(Reuters) - A player suspended for using performance-enhancing drugs will be deemed ineligible for the postseason, one of several stiffer penalties announced on Friday by Major League Baseball and the union representing its players.
Longer bans for first-time offenders plus an increase in the number of in-season random urine collections and unannounced blood collections for the rest of a player's career are among the other penalties introduced effective immediately.
A first-time substance violation will now result in an 80-game ban, increased from 50 games. A second violation will result in a 162-game suspension, up from 100 games, and a third violation will result in a lifetime ban from baseball.
Any player who is suspended for a violation involving a performance-enhancing substance will now be ineligible to participate in the postseason.
The rule comes after Jhonny Peralta rejoined the Detroit Tigers for the 2013 postseason after having served a 50-game ban during the regular season for performance-enhancing drugs.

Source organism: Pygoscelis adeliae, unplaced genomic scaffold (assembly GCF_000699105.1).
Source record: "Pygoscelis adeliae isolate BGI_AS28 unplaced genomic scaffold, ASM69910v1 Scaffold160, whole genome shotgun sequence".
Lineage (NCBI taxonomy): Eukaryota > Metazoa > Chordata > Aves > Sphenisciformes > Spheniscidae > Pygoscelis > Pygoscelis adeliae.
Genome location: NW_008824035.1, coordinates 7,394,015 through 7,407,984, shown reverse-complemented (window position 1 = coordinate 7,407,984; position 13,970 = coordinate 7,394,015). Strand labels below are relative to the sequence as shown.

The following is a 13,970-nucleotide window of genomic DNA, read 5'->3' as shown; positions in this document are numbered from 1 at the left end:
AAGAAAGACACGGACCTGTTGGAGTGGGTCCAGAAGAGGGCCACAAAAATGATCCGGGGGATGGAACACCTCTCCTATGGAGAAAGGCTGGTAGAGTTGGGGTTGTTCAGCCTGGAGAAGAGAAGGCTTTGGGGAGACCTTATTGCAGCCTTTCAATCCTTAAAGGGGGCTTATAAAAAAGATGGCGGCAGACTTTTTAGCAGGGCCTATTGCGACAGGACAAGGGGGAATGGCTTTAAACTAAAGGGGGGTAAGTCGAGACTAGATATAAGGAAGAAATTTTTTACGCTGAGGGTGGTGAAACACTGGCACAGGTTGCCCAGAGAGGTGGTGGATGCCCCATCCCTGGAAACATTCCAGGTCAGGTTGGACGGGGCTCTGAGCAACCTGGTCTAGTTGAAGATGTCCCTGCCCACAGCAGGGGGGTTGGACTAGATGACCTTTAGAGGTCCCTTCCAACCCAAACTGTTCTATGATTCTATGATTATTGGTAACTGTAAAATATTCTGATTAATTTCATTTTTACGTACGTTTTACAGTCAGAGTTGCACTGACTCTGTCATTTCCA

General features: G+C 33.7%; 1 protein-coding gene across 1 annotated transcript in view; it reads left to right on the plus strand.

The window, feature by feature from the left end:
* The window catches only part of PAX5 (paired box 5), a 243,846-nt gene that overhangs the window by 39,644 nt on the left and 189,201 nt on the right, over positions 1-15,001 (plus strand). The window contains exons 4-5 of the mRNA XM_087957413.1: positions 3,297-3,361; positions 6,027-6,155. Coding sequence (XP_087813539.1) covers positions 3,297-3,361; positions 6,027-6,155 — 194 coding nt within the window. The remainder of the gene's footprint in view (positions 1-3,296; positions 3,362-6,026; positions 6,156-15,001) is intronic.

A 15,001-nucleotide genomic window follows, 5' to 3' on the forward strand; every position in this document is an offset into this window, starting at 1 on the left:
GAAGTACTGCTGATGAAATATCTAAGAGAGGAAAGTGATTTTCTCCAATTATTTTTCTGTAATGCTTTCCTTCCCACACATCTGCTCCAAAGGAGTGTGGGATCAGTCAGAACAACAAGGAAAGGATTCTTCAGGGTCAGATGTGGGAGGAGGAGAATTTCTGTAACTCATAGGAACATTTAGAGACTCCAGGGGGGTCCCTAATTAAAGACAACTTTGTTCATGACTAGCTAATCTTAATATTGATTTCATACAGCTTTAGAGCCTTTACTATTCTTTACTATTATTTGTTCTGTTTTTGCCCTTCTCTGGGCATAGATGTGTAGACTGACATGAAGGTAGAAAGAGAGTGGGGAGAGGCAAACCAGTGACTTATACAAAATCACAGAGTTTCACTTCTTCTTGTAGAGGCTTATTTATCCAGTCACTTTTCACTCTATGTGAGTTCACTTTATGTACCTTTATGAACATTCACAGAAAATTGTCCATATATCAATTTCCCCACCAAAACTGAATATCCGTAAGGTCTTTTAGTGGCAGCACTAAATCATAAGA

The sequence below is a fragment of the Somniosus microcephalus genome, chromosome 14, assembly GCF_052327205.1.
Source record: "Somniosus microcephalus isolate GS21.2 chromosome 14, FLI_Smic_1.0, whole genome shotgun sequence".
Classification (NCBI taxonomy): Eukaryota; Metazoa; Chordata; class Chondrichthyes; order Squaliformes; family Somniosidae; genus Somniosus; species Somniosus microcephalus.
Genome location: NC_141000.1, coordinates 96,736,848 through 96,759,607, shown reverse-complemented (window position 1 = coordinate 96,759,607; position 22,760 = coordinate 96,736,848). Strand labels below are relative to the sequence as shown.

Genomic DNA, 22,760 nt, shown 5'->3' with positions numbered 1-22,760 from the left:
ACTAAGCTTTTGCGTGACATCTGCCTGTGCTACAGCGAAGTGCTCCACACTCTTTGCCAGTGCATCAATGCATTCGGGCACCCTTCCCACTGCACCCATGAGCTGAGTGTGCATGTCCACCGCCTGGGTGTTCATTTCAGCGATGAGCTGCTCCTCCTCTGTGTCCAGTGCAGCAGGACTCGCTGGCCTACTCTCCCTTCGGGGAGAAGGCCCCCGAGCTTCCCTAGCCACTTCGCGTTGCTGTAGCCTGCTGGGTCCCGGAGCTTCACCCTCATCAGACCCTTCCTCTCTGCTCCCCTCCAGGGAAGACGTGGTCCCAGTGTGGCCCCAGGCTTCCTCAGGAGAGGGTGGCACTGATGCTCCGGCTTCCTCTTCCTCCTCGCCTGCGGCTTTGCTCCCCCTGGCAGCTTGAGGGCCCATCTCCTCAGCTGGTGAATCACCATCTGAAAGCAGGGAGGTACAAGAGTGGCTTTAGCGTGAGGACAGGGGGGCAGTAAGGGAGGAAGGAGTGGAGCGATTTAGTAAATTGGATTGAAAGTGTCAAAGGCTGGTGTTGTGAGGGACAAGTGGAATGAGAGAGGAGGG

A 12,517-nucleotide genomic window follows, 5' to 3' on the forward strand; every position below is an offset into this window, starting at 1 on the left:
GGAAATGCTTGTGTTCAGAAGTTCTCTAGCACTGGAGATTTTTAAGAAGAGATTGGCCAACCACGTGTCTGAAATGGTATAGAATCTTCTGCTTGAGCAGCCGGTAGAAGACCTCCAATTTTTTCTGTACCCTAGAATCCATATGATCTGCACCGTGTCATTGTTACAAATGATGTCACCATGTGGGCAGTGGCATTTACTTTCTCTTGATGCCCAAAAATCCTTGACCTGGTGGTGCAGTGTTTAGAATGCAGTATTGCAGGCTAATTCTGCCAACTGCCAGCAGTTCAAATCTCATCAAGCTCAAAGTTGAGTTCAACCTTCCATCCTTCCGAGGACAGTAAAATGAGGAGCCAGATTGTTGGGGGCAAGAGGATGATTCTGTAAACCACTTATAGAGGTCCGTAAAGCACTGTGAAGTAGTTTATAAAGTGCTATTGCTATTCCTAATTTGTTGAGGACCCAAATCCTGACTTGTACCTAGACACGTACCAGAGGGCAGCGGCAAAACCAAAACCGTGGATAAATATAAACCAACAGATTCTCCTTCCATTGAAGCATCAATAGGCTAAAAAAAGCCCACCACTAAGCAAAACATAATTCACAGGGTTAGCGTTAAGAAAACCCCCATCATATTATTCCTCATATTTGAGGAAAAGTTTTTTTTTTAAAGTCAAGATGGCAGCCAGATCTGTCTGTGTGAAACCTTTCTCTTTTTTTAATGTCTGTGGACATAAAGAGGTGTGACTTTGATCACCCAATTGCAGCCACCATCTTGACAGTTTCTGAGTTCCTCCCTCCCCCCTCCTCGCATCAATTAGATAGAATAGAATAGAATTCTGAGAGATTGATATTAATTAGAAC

"I am committed to constantly finding ways to improve the program in order to eradicate performance-enhancing drugs from the game," MLB Commissioner Bud Selig said in a statement.
Fourteen MLB players received bans last year stemming from an investigation into the now-shuttered Biogenesis anti-aging clinic in Florida which was suspected of supplying players with performance enhancing drugs.
New York Yankees slugger Alex Rodriguez is sitting out the entire 2014 season as his punishment for violating MLB's doping program.
Among the other changes, in-season random urine collections will rise to 3,200 from 1,400. Blood collections for human growth hormone detection will increase to 400 random collections per year, in addition to the mandatory one for each player during spring training.
Every player whose ban for a performance-enhancing substance is upheld will be subject to six additional unannounced urine collections, and three additional unannounced blood collections, during every subsequent year of his career.
(Reporting by Frank Pingue in Toronto and Larry Fine in New York; Editing by Gene Cherry)